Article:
When President Joe Biden expressed his concerns about children’s Internet usage during his 2023 State of the Union address, Louisiana certainly agreed with that concern. On June 8, 2023, the Louisiana legislature enrolled for Governor John Bel Edwards a bill intended to extend parental consent requirements on social media use by children under the age of 16. This bill is only one of many that have been proposed and passed by states and the federal government to restrict or limit children’s access to social media. Some of the most notable include California’s Age Appropriate Design (requiring tech companies to design applications that implement privacy by default), the Utah social media regulation amendments (requiring parental consent for users under 18, imposing a curfew for social media use, and restricting messaging abilities), and the proposed federal Protecting Kids on Social Media Act (setting a minimum age of 13 for social media). If signed, the Louisiana bill would become effective on July 1, 2024.

The bill applies only to social media companies, as it is a direct response to rising concerns about child mental health and development, cyberbullying, addiction, and data collection associated with social media platforms.  “Social media company” means a person or entity that provides a social media platform that is an interactive computer service to at least 5 million users. A “social media platform” is a public or semipublic internet-based service or application with Louisiana users that connects users for social interaction and allows users to do all of the following: (1) construct a profile for signing in and using the service; (2) create a list of other users that the user has a social or virtual connection, including subscribing to content related to other users; and (3) create content viewable to others. Certain services for K-12 schools are not considered to meet the criterion for connecting users for social interaction.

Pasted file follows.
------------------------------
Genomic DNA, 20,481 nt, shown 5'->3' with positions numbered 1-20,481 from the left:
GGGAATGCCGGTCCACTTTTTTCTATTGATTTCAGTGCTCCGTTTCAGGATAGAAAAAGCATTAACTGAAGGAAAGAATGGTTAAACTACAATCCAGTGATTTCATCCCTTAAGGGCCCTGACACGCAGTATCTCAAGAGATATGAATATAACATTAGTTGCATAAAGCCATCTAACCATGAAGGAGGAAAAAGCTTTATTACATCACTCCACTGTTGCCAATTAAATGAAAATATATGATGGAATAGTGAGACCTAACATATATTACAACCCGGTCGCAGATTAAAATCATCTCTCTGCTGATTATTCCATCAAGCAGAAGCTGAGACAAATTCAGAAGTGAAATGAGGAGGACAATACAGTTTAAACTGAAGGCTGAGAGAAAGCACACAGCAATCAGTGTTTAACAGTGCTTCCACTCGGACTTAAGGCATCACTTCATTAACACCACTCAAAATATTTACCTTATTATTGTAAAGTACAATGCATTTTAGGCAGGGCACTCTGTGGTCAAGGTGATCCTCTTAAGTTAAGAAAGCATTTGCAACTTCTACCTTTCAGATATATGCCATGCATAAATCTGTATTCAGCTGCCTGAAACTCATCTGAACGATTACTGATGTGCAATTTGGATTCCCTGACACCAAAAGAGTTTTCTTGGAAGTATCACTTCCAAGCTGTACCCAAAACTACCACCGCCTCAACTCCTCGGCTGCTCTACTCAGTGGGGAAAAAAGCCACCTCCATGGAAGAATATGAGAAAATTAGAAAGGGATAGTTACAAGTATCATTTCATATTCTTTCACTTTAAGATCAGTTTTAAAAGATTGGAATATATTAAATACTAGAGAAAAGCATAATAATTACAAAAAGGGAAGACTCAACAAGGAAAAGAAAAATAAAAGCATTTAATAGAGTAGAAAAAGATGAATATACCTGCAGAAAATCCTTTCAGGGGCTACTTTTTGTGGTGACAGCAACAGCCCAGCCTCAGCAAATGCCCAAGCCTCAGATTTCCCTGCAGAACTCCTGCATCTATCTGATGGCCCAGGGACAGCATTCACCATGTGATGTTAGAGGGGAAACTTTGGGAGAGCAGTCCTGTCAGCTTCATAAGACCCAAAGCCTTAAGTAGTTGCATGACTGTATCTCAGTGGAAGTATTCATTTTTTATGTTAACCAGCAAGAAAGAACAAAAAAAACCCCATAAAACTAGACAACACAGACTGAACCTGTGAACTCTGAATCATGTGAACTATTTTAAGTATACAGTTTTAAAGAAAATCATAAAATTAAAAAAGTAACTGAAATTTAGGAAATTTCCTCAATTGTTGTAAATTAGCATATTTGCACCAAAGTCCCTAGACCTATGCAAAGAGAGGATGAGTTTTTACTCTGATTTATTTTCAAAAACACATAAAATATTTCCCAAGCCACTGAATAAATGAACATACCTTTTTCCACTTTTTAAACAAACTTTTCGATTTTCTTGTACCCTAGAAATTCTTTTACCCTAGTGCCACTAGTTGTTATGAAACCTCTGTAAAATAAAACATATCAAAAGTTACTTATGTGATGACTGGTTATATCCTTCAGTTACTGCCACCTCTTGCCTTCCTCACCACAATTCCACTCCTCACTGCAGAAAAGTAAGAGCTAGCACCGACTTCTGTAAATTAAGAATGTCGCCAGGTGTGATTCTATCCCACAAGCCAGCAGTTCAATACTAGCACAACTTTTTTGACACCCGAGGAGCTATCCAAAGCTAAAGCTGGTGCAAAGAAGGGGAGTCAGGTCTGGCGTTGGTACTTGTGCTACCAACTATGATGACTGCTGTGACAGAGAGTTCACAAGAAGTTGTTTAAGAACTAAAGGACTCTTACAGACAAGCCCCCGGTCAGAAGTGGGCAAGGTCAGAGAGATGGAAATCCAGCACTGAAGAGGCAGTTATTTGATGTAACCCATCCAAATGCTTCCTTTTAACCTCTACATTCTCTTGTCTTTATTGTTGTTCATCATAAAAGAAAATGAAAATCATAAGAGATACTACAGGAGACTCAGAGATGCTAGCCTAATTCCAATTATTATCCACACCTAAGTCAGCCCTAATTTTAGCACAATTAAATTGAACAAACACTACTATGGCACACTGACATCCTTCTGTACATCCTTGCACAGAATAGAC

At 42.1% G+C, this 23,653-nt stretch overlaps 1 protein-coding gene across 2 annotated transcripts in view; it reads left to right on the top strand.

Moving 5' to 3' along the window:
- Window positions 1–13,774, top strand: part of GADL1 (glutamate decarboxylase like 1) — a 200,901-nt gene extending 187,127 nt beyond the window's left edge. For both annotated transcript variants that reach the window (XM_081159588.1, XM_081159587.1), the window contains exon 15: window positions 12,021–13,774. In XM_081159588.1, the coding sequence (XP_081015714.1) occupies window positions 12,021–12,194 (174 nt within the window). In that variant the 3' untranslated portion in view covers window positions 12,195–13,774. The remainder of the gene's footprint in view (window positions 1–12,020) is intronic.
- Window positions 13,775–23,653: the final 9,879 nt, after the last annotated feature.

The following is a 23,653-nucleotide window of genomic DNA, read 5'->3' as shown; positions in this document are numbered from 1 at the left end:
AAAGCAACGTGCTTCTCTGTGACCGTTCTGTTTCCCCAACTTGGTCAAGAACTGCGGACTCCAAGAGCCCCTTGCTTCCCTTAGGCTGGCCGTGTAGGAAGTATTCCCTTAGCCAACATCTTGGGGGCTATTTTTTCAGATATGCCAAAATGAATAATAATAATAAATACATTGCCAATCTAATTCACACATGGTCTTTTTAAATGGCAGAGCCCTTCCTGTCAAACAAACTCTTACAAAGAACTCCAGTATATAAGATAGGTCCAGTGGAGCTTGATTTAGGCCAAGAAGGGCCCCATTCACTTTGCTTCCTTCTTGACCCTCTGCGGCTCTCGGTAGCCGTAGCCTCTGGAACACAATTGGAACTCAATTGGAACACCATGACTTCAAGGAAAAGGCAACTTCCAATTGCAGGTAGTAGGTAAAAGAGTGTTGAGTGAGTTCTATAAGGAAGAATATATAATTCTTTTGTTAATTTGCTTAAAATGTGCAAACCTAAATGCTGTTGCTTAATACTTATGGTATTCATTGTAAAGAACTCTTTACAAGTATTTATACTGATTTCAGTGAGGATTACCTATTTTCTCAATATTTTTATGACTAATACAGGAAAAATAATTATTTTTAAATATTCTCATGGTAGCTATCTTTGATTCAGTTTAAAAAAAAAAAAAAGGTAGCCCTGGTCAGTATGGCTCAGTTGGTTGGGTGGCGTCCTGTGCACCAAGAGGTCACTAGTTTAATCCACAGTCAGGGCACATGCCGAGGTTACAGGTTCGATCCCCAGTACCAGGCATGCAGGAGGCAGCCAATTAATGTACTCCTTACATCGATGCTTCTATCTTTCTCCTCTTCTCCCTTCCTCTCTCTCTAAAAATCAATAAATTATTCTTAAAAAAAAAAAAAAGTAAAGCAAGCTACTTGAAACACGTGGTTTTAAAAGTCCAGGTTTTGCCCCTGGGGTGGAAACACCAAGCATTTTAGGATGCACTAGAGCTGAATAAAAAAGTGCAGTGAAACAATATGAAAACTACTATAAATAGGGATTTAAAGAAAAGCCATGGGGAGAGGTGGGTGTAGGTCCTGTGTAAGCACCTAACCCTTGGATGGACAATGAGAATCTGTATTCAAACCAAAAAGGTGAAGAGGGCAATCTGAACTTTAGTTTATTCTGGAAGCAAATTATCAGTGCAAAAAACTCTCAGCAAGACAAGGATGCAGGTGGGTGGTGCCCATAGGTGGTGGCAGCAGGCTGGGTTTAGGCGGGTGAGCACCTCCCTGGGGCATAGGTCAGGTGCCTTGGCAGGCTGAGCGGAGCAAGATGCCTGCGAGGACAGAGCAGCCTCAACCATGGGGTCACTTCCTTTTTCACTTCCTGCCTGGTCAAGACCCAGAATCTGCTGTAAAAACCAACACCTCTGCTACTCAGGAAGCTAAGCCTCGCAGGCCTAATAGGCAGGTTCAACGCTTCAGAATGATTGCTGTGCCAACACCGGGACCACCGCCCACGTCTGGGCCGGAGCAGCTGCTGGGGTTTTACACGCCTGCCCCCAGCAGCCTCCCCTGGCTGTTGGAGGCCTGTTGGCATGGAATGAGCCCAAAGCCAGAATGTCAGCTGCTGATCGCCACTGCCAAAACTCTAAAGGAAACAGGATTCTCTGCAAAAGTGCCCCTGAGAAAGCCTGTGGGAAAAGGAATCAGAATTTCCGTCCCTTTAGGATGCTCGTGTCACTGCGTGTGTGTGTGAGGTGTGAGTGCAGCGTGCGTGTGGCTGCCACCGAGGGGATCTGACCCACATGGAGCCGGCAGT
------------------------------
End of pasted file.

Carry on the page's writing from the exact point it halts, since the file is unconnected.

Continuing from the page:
In an effort limit the applicability to just the large social media companies, the bill lists 21 exceptions to the definition “social media platform.” The services included in that list are services where the predominant or exclusive function are:

  • Email.
  • A service that does not allow minors to use the platform and uses commercially reasonable age assurance mechanisms to prevent minors from becoming a user.
  • Streaming services that only provides media to end users.
  • News, sports, entertainment, or other non-user generated content providers where any user interaction is limited to commenting on the service provided content.
  • Online shopping where the only user interaction is limited to uploading items for sale or submitting product reviews.
  • Interactive or virtual gaming where the user-provided content and communication is for the purpose of the gaming, educational entertainment, or associated entertainment.
  • Photographic editing services where interaction is limited to liking or commenting.
  • Sufficiently moderated single purpose community groups for public safety.
  • Business-to-business software, teleconferencing services, and technical support.
  • Cloud computing services, including cloud storage and shared document collaboration.
  • Academic, scholarly, or genealogical research.
  • Internet access and broadband service.
  • Classified advertising services with limited user interaction.
  • Services used under the direction of an educational entity where the majority of content is provider-created or posted and the ability to interact is directly related to the provider’s content.